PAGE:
The deportation case of a 10-year-old Willmar boy who appeared in court earlier this year and told of his fear in the face of an immigration raid has been unified with the case against his parents.
Federal immigration officials have questioned the handling of Sammy Diaz-Maldonado's case, in particular the decision by his lawyers to have the boy appear in court hearings, in some cases by himself, even though it's not necessary.
Sammy, a fourth-grader, was arrested in April in a roundup in Willmar that snared 49 immigrants who were allegedly living in the country illegally.
“It's sad when grown ICE agents seek to treat a child like that.”Gloria Contreras-Edin, attorney
The boy came to symbolize the impact of the raids in the west-central Minnesota town when he spoke about his ordeal in court and to reporters in October, recalling how he had been scared and nervous when immigration agents burst into his home. His lawyers claim that the agents pulled Sammy away from his mother and questioned him for about a half hour, speaking in English so his mother wouldn't understand what the agents were saying.
"It's sad when grown ICE agents seek to treat a child like that," one of his attorneys, Gloria Contreras-Edin, said Friday.
The ICE disputes those claims and says its agents carried out the sweep properly. Of those arrested, 18 had criminal convictions, six had deportation orders and 25 had no criminal history but were living here illegally, according to the agency.
Moreover, the agency again said before Friday's hearing that it was unusual for such a young boy to be having his own hearings and questioned why his attorneys were presenting the case in such a manner.
"I'm not going to speculate as to why they are doing it, but it's very odd to keep this little boy's case separate from his parents," agency spokesman Tim Counts said.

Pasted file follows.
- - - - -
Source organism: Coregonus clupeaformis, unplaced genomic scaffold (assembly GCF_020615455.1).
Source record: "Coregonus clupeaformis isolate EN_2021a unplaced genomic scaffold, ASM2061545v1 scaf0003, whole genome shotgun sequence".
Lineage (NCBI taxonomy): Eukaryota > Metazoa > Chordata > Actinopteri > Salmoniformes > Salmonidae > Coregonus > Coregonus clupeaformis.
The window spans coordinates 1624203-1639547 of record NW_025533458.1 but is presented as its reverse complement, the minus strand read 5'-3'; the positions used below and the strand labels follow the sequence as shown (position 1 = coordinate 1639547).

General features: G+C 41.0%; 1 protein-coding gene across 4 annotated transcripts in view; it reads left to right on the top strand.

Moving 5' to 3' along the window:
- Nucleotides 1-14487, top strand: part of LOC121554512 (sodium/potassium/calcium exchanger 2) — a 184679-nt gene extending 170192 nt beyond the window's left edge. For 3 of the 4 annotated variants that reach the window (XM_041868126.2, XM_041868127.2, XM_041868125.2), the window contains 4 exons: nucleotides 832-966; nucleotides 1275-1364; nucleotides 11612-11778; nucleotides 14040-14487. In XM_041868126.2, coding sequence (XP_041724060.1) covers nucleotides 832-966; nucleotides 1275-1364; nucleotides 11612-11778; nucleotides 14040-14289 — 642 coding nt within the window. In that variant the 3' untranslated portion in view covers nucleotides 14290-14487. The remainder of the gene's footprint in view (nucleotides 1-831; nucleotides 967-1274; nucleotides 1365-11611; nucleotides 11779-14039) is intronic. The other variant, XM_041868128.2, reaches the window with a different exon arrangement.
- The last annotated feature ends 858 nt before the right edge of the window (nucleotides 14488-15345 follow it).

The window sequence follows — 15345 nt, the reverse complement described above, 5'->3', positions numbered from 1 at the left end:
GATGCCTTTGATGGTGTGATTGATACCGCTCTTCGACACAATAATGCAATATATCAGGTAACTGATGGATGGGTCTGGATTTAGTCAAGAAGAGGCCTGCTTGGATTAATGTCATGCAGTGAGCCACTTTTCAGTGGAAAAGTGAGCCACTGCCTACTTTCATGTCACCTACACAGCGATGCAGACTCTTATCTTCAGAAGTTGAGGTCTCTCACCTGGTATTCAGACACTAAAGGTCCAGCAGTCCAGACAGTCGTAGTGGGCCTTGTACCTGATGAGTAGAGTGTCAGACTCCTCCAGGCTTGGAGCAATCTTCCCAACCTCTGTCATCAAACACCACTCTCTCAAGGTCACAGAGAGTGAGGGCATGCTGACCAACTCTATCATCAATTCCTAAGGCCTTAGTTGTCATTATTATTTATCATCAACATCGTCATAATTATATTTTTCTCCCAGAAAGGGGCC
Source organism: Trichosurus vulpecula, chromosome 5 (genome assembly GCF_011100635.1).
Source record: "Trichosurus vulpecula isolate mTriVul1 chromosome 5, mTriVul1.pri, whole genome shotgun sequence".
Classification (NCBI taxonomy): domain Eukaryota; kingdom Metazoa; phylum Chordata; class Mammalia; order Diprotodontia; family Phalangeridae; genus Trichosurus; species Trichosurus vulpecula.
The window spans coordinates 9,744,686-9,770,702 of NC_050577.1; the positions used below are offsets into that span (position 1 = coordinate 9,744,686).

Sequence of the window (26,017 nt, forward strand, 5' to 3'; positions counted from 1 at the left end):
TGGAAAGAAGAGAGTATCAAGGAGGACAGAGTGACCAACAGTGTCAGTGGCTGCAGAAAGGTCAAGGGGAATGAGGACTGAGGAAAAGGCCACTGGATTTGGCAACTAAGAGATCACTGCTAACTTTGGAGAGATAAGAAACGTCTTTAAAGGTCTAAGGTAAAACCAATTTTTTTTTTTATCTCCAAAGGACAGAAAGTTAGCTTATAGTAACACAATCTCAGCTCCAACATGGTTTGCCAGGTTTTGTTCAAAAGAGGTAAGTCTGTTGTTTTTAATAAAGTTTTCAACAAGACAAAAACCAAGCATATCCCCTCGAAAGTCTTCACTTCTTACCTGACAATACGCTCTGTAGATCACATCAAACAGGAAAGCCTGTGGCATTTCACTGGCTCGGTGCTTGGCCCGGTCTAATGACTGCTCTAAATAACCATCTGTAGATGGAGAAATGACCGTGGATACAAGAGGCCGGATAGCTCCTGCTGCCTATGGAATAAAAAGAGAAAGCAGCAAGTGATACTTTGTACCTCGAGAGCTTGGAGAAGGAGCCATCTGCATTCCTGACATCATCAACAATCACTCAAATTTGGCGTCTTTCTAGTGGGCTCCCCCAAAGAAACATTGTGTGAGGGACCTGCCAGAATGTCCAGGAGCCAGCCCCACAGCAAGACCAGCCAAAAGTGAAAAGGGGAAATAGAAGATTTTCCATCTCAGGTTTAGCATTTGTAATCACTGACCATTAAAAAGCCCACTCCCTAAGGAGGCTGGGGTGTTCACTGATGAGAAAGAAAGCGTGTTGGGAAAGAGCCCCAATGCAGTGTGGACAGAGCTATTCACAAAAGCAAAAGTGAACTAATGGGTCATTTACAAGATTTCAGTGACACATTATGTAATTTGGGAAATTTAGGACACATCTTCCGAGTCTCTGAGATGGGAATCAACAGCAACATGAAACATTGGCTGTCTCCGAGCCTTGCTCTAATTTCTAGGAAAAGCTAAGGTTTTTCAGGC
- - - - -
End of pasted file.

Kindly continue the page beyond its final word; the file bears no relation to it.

In most cases, Counts said, families are kept intact in immigration cases when young children and their parents face deportation. He also said the judge has determined that Sammy doesn't need to miss school to appear in court.
Sammy was back in court Friday, this time with his parents.
Contreras-Edin said he chose to join them for the two-hour trip from Willmar to Bloomington. "He doesn't like to be away from his mother, specially when ICE agents are around," she said.
However, she said Sammy's case will no longer be handled separately from his family's case after the judge consolidated the two. She also said it's not so unusual for young people to have their own immigration hearings and said that she has represented a handful of teenagers who are on their own in deportation proceedings.
Contreras-Edin is the executive director of Centro Legal, a legal services group that serves the Latino community. She has argued that statements given by a scared child without a parent present are inherently suspect and should not be admitted as evidence.
Immigration Judge Kristin Olmanson has yet to rule on that request.
In a separate court proceeding, Sammy is one of several children listed in a lawsuit Centro Legal filed on behalf more than 50 Hispanics who claim their rights were violated during the Willmar sweep.